If GOP can’t impose, it can resist

Kelly Sloan

One of the peculiarities of American politics is the astonishment that washes over some people when they realize the people they elected act like they’ve been elected.

Elections, as the oft-quoted (and just as often forgotten) aphorism goes, have consequences. We are just now starting to see those consequences — just now, that is, providing the previous four years have slipped the mind.

President Barack Obama’s imperious attitude and obdurate implementation of a leftist program — evidenced by the intransigent insistence on marginal tax hikes; his cabinet nominees (i.e, John Kerry, Chuck Hagel, Jack Lew); and most recently his theatrical announcement (using fifth graders as polemical landscape) concerning his gun control proposals, some of which he enacted by executive fiat — are the initial consequences of a failure to persuade 50 percent plus 1 percent of voters in the county there’s a wiser path.

Surely there is more, and worse, yet to come, seeing as all this happened before the president was sworn in for a second term.

The one bright spot on this scene is that at least one institution — the House of Representatives — remains obstinately outside the controlling grip of the statists and able, one furtively hopes, to prevent the most egregious intrusions on the life and property of the nation’s citizens.

House Republicans increasingly face internal pressures, though, besieged on one side by an unrealistic expectation of quixotic heroism and on the other by a presumption of the need for appeasement and acquiescence on certain positions.

More than a few conservatives are enraged over the apparent apoplexy of elected Republicans in Washington, especially in regards to the failure to stave off tax increases or enact spending cuts during fiscal cliff negotiations. The insinuation is the GOP leadership is infected with a lack of principle, making them effectively no better than their Democratic opponents. The fact is, had Milton Friedman been the speaker, William F. Buckley the House majority leader and Barry Goldwater the Senate minority leader, the outcome wouldn’t have been appreciably different.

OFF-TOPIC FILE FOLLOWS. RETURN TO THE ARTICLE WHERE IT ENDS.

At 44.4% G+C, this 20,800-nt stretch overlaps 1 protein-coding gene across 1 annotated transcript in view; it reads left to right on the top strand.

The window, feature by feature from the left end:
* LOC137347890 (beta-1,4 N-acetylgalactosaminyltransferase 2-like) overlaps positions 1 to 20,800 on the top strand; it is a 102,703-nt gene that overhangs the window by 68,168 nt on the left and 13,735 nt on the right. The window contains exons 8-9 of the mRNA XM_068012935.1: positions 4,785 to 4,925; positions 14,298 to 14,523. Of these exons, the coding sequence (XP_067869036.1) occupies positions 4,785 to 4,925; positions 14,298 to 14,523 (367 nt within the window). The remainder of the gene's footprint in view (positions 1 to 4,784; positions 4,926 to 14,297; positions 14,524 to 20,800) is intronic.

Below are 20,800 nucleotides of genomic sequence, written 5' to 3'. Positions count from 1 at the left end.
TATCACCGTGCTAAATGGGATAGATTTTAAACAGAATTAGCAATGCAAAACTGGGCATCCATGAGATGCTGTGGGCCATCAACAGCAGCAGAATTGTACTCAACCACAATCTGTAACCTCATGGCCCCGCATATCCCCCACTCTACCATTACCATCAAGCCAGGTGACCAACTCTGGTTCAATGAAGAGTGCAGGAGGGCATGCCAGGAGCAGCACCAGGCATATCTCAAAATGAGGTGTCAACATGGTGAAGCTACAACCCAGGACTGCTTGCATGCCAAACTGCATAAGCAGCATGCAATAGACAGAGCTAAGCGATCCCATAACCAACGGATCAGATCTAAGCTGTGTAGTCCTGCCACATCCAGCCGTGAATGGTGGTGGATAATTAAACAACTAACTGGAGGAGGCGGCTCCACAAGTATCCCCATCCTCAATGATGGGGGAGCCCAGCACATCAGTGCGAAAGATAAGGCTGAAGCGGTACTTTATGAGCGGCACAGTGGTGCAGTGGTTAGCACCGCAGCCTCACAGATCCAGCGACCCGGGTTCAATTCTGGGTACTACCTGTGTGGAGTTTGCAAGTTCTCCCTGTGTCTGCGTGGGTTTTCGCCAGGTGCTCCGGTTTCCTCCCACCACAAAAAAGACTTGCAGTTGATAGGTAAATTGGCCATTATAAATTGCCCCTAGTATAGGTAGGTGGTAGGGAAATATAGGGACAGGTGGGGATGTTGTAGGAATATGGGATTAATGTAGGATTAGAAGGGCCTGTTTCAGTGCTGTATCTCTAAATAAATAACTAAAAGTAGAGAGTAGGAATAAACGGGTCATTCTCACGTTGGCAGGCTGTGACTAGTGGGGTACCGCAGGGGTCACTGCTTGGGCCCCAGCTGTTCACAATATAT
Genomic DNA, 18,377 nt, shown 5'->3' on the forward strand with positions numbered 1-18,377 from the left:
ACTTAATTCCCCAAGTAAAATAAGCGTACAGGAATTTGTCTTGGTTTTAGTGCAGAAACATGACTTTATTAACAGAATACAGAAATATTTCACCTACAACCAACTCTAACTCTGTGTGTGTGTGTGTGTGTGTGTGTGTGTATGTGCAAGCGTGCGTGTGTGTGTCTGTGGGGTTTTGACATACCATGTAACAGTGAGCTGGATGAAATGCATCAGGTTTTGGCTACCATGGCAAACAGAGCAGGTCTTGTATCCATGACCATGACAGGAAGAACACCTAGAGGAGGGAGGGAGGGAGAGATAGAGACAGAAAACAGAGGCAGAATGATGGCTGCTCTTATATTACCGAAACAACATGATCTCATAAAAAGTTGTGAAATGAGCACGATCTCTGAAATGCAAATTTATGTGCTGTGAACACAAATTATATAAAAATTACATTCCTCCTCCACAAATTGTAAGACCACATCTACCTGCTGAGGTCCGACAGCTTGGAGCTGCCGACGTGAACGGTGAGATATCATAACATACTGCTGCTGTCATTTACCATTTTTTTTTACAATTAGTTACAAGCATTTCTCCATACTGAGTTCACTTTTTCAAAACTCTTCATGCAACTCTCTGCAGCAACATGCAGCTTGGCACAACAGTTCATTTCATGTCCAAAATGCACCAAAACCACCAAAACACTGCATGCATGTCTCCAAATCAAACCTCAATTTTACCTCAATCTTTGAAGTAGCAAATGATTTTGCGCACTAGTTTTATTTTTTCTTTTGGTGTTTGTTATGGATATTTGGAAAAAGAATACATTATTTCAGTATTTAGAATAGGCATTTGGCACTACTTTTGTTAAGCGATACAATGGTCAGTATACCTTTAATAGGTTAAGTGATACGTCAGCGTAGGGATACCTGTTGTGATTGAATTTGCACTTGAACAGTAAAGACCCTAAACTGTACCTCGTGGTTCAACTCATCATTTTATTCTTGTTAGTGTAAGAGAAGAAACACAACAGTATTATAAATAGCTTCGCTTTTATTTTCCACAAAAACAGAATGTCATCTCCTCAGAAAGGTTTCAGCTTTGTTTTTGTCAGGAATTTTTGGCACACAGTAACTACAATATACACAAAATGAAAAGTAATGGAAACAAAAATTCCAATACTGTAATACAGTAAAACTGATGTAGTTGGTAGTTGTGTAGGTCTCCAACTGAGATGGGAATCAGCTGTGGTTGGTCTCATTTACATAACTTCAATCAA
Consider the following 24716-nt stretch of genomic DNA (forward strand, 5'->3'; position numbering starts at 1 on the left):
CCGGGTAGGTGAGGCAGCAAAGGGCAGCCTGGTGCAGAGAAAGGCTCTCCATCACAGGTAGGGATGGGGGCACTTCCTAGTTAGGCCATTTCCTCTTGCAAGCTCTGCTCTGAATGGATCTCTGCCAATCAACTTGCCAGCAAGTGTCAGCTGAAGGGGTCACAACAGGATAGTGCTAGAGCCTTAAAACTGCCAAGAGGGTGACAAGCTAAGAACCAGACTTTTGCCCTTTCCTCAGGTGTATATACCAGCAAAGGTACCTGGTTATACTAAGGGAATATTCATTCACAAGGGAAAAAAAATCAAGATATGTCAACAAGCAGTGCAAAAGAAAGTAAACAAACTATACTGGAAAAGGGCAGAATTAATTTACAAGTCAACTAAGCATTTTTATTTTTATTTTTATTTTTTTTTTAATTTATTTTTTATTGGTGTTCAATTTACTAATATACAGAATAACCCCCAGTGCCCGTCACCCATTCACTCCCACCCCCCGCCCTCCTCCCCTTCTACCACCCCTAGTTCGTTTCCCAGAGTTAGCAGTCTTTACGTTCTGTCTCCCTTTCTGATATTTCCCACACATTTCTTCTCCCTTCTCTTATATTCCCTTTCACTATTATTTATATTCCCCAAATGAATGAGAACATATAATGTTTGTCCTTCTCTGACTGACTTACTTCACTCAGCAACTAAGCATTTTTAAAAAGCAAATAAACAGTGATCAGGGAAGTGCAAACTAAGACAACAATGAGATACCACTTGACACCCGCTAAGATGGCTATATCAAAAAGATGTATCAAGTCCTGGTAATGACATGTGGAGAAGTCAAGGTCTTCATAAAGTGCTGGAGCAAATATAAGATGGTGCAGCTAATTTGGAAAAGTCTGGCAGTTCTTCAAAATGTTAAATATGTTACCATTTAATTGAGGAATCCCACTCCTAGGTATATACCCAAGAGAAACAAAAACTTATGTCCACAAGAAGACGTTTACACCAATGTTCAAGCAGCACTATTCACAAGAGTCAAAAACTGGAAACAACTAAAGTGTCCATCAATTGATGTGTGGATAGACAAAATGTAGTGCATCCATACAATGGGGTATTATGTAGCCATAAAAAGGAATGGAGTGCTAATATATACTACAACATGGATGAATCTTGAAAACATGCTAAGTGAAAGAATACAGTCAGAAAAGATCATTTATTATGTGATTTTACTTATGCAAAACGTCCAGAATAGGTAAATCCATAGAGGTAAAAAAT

Columnist Charles Krauthammer made an astute point, as he often does, in a recent piece in stating that “From a single house of Congress you can resist, but you cannot impose.”

A tad sobering, but true. The stark reality is that for the near future, Republicans are limited to presenting conservative programs and applying conservative approaches incrementally to specific issues in a defensive effort to keep the proverbial ball from going too far left and perhaps even position it for delivery in the right direction when the opportunity presents.

The need for tactical prudence, however, doesn’t absolve the GOP of the duties inherent to the opposition.

As I mentioned in an earlier column, Republicans do indeed have a duty to present conservative solutions to problems, both existing ones and the ones that are sure to be created by the party that does have the ability to impose. The idea is that in order to be able to implement such beneficial solutions, the prerequisite task is to convince enough of the people your solutions are sound and proper — not as determined by pop culture or the fantasies of Paul Krugman, but by history, empirical evidence and right reason.

Tactically, that’s about as far as it goes.  Republicans can (and ought to) talk until they’re blue in the face about the need for spending limits, entitlement reform and tax overhaul; limiting government to its proper and fundamental roles; the virtues of restoring the functionality of the Ninth and Tenth (and Second) amendments; returning responsibility and dollars to the states; curbing the overreach of the EPA, or the harm done to American education by federalizing it; or the harm done to the nation’s poor by the myriad of programs myopically invented to eradicate poverty.

But as long as a party fundamentally opposed to such principles controls the Senate and White House, it’s foolish to expect any of these reforms, however propitious they might be, will be engaged.

The fight, ultimately, is not going to be won in the halls of the current Congress, nor, certainly, the White House. Nor will success be achieved by abandoning certain tenants on the basis of nothing more than popular opinion informed more by Rolling Stone magazine, “Comedy Central” and an appeal to license than by the Wall Street Journal, C-SPAN and inherited wisdom. 

Success will be achieved only by convincing those masses of the rightness of conservative ideas ahead of future elections. The Democrats can even help by continuing to provide the consequences of such contests.